Transforming youth trauma with creative therapy.
Since 2017, Seed House Project has helped 102 young men find independent living, employment, and financial stability after foster care. After five years of successful outcomes, we are deepening our impact by launching a creative therapy program tailored to the unique needs of these young adults. Our program will combine trauma-informed therapy with arts education and exploration to help youth process and transform their traumatic experiences into sources of purpose, propelling them into adulthood with a strong sense of identity and direction.
What is the primary issue area that your application will impact?
Support for Foster and Systems-Impacted Youth
In which areas of Los Angeles will you be directly working?
County of Los Angeles
In what stage of innovation is this project, program, or initiative?
Pilot or new project, program, or initiative
What is your understanding of the issue that you are seeking to address?
Within two years of exiting foster care, 24% of youth are incarcerated, 51% are unemployed, only 10% are in college, and 46% are homeless by age 26. Nearly 90% suffer from bipolar, depression, anxiety, or PTSD, compared to 20% of the general population. In 2016, troubled by how many former foster youth were on Skid Row, entrepreneur Garrett Underwood launched a youth jobs program. Though it employed 100 youth in its first year, the death of a young man brought Garrett face-to-face with the fact that jobs aren’t enough. Cameron had advanced through the program to gain full-time work, housing, and a car, but later relapsed into substance addiction. He was soon homeless again. Garrett later learned on social media that Cameron had passed away. The isolation many youth feel as they exit foster care leaves them vulnerable to substance abuse and other trauma-bonding behaviors. In honor of Cameron, Garrett founded Seed House Project to help youth find not just jobs and housing, but hope.
Describe the project, program, or initiative this grant will support to address the issue.
At Seed House Project, we define ourselves not as a shelter or housing program, but as an accelerator program for former foster youth. We help our residents establish stability through housing, job training, internship and job placement, financial literacy coaching, and academic tutoring. But more than just stability, we are interested in transformation. Through personal development workshops, entrepreneurship and business coaching, and onsite creative resources – including a music studio and podcast equipment – residents explore creative outlets, build perspective and confidence, and develop a positive vision for the future. Year after year, the creative tools at our house have helped residents find solace and practice self-expression amid chaotic or challenging life circumstances. With their input, we are now launching a unique “Purpose Therapy” program to help former foster youth experience even greater personal transformation. Taking advantage of our onsite creative equipment, our Purpose Therapy program will leverage a variety of creative modalities including art and music, combined with trauma-informed clinical therapy, to help young adults build skills and perspectives to serve them over their entire lives. Residents will participate in therapy, coaching, and workshops, all geared toward help them process traumatic experiences, build resilience, and develop a meaningful life direction that includes both personal fulfillment and advocacy for positive change.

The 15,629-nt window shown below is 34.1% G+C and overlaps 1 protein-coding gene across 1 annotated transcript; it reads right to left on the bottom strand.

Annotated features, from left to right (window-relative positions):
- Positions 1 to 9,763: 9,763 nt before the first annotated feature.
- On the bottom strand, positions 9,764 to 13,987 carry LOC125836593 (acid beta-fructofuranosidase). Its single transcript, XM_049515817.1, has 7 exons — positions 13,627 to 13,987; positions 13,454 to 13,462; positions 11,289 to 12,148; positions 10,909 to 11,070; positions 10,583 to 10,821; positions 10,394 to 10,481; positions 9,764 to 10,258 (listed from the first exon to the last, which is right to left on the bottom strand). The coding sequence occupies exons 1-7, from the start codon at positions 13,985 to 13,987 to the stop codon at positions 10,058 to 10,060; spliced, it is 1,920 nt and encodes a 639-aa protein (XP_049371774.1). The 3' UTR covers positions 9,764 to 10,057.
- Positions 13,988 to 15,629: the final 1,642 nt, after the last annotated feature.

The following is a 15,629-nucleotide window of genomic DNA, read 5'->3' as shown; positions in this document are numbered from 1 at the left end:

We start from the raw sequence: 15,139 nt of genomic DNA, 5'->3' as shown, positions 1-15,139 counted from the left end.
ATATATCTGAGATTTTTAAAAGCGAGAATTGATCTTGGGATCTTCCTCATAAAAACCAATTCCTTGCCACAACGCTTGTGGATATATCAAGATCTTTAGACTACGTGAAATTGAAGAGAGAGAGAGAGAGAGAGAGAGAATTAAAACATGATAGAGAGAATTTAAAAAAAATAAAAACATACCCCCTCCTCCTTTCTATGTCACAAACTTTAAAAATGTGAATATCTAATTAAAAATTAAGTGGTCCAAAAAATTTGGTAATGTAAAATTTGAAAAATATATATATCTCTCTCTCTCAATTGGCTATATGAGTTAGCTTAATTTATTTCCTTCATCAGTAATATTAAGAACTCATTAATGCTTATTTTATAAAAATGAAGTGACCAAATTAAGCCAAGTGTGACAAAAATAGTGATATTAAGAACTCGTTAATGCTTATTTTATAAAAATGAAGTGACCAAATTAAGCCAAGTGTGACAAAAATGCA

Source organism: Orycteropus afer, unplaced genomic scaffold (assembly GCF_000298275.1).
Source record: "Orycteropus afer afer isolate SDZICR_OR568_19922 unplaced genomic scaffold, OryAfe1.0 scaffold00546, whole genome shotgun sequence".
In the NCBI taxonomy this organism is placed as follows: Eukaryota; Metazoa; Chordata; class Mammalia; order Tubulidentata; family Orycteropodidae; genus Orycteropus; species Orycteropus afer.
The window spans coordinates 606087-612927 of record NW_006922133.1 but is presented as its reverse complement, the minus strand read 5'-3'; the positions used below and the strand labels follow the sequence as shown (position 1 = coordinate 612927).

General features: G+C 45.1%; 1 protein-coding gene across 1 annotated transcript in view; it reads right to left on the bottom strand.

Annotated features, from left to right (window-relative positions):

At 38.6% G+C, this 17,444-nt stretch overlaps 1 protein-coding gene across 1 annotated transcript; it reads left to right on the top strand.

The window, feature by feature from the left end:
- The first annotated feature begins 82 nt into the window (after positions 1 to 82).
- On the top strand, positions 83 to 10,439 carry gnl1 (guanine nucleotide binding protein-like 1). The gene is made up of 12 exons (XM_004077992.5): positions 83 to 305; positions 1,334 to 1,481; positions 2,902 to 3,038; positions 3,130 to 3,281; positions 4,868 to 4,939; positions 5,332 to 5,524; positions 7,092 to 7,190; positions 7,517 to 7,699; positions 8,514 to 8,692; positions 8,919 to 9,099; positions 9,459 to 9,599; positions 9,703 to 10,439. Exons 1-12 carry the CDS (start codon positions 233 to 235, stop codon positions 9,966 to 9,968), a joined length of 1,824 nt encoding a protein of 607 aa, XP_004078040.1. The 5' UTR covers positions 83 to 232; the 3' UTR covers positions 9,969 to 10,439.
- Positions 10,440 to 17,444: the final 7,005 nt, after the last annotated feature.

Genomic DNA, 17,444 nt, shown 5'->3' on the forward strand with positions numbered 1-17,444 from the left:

Describe how Los Angeles County will be different if your work is successful.
Finding self-fulfillment, achieving one’s full potential, and expressing creative needs are defined under Maslow’s Hierarchy of Needs as “self-actualization” needs, the top tier of the hierarchy. We believe that by pursuing these higher-level needs, young adults can build the motivation and resilience that, along with adequate physical resources, can prevent long-term cycles of poverty, substance abuse, trauma, and despair. Many social services help individuals meet basic needs – food, shelter, jobs – but do not help them experience lasting change. The severe risks facing youth exiting foster care highlight that traditional “deficit-based” approaches are often quick fixes for deeper-rooted problems. Using an “asset-based” approach, our Purpose Therapy program will ensure that young adults exit foster care not just with housing and jobs, but with productive mindset and lifestyle habits to support them throughout their lives.
What evidence do you have that this project, program, or initiative is or will be successful, and how will you define and measure success?
We always aim for 100% of Seed House Project residents to transition to secure and stable independent housing and meaningful work following their time in our program. Since our founding in 2017, 80% of residents have transitioned to stable employment and independent living on their own accord as the result of our program. We connected the remaining 20% to a higher level of care to ensure they could continue to receive more intensive support based on their needs. During the pilot year of our new Purpose Therapy program, we will focus on developing best practices for the program by refining the specific workshops, activities, and therapeutic tools that are most effective for participants. We will solicit resident feedback on a continuous basis to improve the program. We aim for 100% of creative therapy participants to graduate from our living community with a clear vision, purpose, and direction for the next stage of their life.
Approximately how many people will be impacted by this project, program, or initiative?
Direct Impact: 20
Indirect Impact: NaN